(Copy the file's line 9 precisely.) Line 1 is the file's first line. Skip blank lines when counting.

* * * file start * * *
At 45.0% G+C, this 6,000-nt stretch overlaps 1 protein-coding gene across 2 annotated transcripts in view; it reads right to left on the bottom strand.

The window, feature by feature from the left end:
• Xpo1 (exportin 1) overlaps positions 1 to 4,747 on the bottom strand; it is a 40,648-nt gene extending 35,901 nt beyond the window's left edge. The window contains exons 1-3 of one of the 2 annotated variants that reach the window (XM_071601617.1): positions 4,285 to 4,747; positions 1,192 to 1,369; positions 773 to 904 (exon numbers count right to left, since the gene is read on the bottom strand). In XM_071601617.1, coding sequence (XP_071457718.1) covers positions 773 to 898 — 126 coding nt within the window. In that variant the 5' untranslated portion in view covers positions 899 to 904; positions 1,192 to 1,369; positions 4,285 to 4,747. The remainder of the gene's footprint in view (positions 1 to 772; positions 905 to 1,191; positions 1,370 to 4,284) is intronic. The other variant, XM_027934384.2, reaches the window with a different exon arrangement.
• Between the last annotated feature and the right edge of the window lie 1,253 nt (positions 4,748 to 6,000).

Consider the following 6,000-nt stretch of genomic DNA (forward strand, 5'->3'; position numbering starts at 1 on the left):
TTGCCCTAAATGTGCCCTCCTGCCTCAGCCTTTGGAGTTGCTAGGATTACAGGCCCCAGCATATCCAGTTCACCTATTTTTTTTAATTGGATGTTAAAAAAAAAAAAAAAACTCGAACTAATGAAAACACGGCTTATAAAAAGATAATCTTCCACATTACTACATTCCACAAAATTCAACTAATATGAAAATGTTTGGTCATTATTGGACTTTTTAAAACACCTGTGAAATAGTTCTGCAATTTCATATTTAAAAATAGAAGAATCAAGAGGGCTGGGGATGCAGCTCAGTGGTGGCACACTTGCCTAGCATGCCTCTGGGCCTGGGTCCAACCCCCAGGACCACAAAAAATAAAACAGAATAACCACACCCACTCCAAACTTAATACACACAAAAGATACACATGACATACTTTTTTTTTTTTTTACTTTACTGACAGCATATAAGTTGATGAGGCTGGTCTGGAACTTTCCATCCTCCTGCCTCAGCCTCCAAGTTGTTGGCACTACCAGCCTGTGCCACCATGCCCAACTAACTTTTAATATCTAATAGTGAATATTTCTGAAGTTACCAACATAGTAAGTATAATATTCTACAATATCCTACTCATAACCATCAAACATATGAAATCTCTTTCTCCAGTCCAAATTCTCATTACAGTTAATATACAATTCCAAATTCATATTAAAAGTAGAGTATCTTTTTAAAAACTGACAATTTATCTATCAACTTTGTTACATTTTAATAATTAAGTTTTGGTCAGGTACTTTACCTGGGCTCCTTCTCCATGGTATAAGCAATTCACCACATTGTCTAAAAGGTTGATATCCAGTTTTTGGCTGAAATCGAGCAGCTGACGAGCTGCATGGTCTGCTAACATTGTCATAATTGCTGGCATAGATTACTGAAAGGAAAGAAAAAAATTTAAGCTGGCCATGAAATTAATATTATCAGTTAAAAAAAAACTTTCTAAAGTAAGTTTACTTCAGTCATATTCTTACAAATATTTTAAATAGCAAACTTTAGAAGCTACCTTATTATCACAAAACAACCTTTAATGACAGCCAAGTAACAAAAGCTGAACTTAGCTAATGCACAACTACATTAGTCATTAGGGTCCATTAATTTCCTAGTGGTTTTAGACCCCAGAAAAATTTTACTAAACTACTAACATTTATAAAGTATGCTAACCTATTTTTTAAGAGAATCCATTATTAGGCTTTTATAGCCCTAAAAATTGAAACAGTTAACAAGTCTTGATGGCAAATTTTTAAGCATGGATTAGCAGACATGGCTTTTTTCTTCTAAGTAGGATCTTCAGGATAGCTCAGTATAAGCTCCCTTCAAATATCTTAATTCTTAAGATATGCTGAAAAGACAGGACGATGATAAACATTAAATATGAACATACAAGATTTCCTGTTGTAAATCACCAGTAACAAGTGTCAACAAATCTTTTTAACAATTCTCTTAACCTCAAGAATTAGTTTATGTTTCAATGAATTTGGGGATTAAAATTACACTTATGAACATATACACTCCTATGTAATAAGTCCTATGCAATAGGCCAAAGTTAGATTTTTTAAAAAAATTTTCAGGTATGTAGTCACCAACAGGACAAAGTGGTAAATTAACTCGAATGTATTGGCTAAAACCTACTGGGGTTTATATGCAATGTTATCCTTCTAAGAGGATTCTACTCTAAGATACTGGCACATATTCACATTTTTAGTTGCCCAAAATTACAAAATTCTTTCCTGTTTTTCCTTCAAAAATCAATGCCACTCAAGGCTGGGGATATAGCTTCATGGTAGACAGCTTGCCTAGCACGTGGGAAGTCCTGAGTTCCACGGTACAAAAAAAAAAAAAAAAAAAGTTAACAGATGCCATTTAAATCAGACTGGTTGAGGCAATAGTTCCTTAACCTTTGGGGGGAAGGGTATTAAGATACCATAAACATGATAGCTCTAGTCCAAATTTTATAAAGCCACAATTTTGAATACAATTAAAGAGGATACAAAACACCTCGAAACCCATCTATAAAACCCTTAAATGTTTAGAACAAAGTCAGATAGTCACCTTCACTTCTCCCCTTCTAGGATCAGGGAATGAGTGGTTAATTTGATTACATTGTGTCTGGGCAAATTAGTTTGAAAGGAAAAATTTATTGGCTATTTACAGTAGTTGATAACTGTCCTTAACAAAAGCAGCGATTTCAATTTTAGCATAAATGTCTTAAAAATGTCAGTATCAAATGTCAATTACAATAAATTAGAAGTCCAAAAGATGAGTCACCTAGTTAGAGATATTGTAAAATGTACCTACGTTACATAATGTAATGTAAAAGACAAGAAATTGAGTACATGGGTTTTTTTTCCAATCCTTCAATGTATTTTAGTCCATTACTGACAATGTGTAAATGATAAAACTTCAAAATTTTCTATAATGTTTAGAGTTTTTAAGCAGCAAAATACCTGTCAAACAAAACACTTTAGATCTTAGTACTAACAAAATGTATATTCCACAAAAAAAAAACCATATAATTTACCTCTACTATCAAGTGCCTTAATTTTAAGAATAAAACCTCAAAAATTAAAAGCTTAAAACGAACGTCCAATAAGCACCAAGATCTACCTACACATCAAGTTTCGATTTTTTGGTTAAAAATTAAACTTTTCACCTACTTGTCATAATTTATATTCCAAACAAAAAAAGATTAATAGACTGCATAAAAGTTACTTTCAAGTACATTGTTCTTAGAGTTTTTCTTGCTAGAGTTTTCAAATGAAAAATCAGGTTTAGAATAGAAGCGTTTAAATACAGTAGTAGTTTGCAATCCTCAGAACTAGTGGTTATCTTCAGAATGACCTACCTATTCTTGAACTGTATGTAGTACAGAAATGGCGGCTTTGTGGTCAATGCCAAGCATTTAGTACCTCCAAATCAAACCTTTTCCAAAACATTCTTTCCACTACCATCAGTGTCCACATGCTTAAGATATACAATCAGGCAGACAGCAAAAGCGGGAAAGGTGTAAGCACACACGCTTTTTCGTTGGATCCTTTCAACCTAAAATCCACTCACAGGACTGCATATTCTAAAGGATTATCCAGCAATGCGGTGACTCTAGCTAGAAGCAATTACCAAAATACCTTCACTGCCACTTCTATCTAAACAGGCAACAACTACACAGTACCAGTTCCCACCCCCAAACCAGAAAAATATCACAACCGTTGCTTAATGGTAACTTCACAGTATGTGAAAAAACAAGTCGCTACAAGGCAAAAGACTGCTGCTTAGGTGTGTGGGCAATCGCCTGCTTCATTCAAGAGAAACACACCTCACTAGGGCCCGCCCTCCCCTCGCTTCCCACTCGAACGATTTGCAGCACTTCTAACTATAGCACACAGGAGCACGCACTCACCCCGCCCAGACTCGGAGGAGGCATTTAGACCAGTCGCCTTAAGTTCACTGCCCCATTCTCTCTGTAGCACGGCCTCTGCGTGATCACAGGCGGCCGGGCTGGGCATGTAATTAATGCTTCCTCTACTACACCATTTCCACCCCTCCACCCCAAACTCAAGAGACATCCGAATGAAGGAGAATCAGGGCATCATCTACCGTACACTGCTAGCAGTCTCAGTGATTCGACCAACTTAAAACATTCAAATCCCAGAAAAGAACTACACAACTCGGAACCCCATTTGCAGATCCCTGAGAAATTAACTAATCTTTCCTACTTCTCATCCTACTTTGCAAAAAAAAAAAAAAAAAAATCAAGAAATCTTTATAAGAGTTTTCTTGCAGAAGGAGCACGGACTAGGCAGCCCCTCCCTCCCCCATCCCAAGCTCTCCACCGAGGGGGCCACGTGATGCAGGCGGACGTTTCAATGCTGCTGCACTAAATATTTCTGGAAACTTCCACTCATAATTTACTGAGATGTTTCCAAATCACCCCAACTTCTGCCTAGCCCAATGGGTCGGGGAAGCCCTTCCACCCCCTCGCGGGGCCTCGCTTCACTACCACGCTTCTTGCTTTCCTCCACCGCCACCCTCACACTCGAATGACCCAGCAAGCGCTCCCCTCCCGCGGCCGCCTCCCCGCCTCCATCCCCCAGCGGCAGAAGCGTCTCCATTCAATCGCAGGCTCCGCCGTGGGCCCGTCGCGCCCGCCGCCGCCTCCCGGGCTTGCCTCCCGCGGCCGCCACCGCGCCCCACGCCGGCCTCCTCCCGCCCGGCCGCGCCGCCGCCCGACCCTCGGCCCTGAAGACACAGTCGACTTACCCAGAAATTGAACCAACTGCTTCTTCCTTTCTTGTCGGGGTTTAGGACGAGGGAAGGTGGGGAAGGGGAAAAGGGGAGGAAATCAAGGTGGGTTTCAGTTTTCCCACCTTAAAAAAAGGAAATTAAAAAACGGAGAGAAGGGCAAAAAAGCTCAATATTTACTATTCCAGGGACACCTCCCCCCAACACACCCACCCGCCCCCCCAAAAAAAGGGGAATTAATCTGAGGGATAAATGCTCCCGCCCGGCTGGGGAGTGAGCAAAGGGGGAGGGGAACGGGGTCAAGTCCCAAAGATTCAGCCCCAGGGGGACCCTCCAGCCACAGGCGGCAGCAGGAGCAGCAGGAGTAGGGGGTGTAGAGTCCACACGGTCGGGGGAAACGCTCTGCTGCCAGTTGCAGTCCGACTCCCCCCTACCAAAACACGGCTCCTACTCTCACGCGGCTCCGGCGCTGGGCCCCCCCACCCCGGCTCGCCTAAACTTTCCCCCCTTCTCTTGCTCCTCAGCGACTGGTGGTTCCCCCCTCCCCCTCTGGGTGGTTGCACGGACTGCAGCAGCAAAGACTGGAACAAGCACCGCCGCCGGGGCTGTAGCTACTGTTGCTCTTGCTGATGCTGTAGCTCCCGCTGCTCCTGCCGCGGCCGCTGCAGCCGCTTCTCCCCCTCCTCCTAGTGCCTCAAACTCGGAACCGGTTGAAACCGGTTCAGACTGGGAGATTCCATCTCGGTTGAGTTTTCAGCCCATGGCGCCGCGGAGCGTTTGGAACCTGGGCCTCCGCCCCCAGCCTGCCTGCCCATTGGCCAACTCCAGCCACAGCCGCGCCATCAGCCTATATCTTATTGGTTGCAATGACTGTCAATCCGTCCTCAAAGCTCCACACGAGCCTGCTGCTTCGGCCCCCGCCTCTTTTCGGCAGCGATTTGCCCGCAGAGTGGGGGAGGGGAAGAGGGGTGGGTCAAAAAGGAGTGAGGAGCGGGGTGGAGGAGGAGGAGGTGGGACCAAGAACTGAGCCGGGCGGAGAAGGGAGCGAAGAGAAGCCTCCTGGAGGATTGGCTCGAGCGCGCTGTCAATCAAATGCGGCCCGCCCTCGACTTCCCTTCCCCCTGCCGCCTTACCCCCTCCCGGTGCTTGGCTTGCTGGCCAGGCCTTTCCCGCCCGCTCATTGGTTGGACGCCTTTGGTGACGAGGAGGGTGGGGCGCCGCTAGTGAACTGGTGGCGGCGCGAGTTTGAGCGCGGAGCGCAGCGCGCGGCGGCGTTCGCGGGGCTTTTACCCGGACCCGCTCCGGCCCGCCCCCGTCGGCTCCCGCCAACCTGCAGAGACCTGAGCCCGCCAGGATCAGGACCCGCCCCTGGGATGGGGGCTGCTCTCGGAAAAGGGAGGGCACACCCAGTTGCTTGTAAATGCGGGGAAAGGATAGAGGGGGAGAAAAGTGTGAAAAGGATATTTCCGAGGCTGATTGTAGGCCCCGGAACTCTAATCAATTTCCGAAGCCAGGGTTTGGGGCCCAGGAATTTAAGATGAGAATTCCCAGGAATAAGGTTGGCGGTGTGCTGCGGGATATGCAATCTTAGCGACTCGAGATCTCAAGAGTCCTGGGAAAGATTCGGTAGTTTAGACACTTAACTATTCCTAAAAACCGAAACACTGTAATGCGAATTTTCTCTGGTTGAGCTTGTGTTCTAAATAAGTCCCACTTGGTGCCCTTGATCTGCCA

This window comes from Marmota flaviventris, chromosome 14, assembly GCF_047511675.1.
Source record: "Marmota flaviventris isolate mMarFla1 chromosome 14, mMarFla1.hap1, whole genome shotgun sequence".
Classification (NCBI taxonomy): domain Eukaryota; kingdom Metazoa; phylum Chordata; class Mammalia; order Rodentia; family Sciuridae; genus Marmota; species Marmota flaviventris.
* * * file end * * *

Classification (NCBI taxonomy): domain Eukaryota; kingdom Metazoa; phylum Chordata; class Mammalia; order Rodentia; family Sciuridae; genus Marmota; species Marmota flaviventris.